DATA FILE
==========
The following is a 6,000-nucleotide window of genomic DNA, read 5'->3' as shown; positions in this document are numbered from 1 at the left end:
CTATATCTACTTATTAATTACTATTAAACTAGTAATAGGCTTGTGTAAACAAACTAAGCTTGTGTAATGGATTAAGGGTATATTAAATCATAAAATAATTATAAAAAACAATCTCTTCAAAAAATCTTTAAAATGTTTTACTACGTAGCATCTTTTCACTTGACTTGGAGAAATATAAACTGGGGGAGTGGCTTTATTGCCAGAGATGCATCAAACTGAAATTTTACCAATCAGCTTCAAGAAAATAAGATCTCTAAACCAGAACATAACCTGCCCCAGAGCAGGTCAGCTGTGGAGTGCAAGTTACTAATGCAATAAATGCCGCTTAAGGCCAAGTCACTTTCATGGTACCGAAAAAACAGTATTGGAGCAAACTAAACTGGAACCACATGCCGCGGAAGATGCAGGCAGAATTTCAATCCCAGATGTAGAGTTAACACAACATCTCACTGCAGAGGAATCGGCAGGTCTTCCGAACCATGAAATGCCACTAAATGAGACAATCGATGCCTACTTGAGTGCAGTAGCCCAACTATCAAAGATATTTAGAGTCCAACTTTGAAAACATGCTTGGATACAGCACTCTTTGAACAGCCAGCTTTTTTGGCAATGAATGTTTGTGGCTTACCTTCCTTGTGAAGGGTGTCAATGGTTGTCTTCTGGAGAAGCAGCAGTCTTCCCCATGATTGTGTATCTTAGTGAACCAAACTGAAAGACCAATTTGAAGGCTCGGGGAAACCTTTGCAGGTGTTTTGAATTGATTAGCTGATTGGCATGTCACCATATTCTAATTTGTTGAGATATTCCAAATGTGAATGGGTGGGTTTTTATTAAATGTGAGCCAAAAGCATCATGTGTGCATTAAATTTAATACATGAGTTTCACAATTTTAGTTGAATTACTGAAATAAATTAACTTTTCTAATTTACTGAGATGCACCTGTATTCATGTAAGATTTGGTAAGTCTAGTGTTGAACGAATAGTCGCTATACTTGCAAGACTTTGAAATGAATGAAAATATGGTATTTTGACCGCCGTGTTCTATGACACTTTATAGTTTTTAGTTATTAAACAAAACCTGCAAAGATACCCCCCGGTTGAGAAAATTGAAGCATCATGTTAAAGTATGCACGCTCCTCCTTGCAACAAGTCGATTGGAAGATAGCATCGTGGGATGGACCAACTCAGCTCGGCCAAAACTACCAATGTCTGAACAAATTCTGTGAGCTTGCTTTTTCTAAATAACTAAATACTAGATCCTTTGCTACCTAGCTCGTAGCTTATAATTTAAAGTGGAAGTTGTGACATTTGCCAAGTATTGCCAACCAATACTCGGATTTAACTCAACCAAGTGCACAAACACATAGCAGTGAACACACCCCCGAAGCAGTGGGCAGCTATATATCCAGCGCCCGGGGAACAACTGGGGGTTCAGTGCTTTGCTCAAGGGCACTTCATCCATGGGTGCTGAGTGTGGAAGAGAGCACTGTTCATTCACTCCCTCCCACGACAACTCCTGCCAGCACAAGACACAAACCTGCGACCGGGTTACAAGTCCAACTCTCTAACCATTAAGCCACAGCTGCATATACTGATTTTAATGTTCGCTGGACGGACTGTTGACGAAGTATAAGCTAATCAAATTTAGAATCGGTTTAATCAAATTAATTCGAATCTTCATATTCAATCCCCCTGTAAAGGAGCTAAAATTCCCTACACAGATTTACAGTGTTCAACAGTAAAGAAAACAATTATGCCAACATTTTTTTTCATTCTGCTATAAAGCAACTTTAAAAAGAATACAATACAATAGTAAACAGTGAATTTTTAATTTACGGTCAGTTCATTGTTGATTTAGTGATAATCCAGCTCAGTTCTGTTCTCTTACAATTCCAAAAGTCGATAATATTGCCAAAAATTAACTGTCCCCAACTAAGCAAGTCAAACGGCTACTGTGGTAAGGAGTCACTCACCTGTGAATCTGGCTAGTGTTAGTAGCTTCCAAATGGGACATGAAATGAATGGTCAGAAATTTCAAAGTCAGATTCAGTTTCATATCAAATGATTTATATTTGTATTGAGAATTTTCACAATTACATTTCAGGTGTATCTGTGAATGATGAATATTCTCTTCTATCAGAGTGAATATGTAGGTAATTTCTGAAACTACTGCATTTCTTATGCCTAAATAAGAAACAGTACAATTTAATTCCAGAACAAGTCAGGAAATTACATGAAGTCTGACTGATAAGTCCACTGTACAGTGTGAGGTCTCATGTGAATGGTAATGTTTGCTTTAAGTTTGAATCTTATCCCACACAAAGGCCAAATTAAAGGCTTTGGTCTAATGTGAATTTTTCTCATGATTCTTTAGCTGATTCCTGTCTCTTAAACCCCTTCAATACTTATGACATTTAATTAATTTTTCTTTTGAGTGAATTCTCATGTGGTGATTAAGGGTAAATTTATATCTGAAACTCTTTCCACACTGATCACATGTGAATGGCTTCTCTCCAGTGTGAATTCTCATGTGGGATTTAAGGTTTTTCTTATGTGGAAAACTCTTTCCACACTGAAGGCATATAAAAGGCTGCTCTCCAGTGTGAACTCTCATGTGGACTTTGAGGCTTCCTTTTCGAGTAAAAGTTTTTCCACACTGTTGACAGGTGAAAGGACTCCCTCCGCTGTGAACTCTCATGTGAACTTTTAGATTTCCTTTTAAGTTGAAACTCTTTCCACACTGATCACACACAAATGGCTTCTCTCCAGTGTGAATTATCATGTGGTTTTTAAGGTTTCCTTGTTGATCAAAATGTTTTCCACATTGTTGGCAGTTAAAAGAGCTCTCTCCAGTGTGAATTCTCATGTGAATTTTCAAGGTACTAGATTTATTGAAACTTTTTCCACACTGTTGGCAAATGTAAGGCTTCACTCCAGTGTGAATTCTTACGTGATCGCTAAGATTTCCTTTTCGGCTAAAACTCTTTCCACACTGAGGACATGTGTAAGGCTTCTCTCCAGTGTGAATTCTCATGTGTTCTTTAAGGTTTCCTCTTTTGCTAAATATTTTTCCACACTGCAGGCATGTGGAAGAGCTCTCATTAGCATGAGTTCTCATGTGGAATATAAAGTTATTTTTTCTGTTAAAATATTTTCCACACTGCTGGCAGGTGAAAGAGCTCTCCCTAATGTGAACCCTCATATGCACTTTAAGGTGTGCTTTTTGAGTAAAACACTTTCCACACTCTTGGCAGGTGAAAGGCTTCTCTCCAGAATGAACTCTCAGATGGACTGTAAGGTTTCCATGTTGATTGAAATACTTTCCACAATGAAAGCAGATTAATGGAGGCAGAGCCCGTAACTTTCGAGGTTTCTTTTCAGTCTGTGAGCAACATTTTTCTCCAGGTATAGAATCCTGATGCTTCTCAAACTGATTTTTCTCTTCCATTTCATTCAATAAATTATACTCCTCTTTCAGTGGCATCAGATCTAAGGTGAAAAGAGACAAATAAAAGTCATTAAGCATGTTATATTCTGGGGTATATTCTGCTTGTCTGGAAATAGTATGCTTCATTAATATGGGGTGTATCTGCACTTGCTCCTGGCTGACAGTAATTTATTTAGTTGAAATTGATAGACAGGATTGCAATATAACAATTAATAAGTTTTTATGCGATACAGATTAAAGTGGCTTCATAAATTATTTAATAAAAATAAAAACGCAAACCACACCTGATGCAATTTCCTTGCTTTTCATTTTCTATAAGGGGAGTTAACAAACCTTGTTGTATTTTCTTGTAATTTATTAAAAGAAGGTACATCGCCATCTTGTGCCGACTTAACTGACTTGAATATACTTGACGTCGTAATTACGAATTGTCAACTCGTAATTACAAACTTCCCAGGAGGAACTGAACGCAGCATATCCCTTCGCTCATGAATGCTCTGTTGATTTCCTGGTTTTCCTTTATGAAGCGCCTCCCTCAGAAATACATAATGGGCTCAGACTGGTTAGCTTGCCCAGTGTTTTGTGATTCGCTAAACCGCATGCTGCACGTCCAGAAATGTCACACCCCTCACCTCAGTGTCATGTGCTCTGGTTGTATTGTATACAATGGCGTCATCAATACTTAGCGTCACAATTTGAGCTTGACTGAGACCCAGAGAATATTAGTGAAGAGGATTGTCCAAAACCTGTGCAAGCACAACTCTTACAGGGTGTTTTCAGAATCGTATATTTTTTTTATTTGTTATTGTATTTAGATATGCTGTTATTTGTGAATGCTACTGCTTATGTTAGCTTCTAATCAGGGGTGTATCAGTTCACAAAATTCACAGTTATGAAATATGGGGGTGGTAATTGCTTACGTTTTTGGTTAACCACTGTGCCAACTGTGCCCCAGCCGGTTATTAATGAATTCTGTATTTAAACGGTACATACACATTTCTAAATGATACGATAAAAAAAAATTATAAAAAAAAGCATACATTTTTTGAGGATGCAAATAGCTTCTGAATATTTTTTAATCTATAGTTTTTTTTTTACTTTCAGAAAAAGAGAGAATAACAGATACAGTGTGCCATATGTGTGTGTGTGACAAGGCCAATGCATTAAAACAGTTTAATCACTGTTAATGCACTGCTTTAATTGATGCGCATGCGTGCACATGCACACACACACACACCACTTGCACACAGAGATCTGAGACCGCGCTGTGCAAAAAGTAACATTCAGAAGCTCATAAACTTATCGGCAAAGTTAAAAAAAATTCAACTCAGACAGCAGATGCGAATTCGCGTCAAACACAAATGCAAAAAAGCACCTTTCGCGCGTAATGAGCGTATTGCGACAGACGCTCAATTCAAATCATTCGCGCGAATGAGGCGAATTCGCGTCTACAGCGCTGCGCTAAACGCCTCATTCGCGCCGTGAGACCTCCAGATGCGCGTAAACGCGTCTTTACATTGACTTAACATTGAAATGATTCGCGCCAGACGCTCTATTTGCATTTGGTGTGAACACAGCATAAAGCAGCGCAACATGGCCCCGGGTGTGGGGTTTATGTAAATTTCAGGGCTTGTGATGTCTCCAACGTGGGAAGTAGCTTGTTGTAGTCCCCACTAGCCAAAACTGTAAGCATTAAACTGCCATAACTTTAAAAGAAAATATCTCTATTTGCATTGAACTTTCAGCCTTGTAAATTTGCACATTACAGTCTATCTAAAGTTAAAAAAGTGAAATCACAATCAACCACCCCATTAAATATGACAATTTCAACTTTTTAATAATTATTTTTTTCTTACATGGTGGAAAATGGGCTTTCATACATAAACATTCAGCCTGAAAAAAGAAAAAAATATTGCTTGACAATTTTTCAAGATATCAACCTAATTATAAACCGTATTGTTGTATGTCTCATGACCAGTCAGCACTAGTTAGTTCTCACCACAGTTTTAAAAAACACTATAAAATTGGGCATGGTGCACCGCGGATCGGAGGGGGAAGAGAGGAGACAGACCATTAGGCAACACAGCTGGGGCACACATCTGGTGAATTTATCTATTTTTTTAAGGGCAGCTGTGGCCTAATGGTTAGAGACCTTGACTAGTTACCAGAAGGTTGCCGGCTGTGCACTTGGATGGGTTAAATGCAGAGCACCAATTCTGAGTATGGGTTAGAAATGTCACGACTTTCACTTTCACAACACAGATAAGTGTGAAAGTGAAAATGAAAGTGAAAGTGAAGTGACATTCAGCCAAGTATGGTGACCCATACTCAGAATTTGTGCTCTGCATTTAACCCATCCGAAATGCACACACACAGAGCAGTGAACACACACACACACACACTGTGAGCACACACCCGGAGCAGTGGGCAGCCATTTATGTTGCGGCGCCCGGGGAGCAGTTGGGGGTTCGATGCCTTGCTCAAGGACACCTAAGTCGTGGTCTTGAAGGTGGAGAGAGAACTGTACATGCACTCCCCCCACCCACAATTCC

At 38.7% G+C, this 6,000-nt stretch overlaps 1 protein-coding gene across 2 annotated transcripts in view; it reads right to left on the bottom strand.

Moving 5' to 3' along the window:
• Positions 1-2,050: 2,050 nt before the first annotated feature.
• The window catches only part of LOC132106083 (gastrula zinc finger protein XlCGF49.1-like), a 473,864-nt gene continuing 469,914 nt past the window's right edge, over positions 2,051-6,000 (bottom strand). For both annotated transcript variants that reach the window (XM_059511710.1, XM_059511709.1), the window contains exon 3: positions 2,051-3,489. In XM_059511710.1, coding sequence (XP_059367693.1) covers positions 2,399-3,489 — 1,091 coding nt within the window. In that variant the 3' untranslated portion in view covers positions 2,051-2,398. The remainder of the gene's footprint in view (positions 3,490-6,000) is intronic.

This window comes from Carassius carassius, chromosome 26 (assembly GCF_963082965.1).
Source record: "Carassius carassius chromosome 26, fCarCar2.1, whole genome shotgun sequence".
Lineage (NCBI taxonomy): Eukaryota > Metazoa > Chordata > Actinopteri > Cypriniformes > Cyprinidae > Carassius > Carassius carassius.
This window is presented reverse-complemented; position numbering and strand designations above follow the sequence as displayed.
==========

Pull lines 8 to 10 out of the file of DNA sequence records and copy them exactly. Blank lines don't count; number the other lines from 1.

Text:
Source record: "Carassius carassius chromosome 26, fCarCar2.1, whole genome shotgun sequence".
Lineage (NCBI taxonomy): Eukaryota > Metazoa > Chordata > Actinopteri > Cypriniformes > Cyprinidae > Carassius > Carassius carassius.
This window is presented reverse-complemented; position numbering and strand designations above follow the sequence as displayed.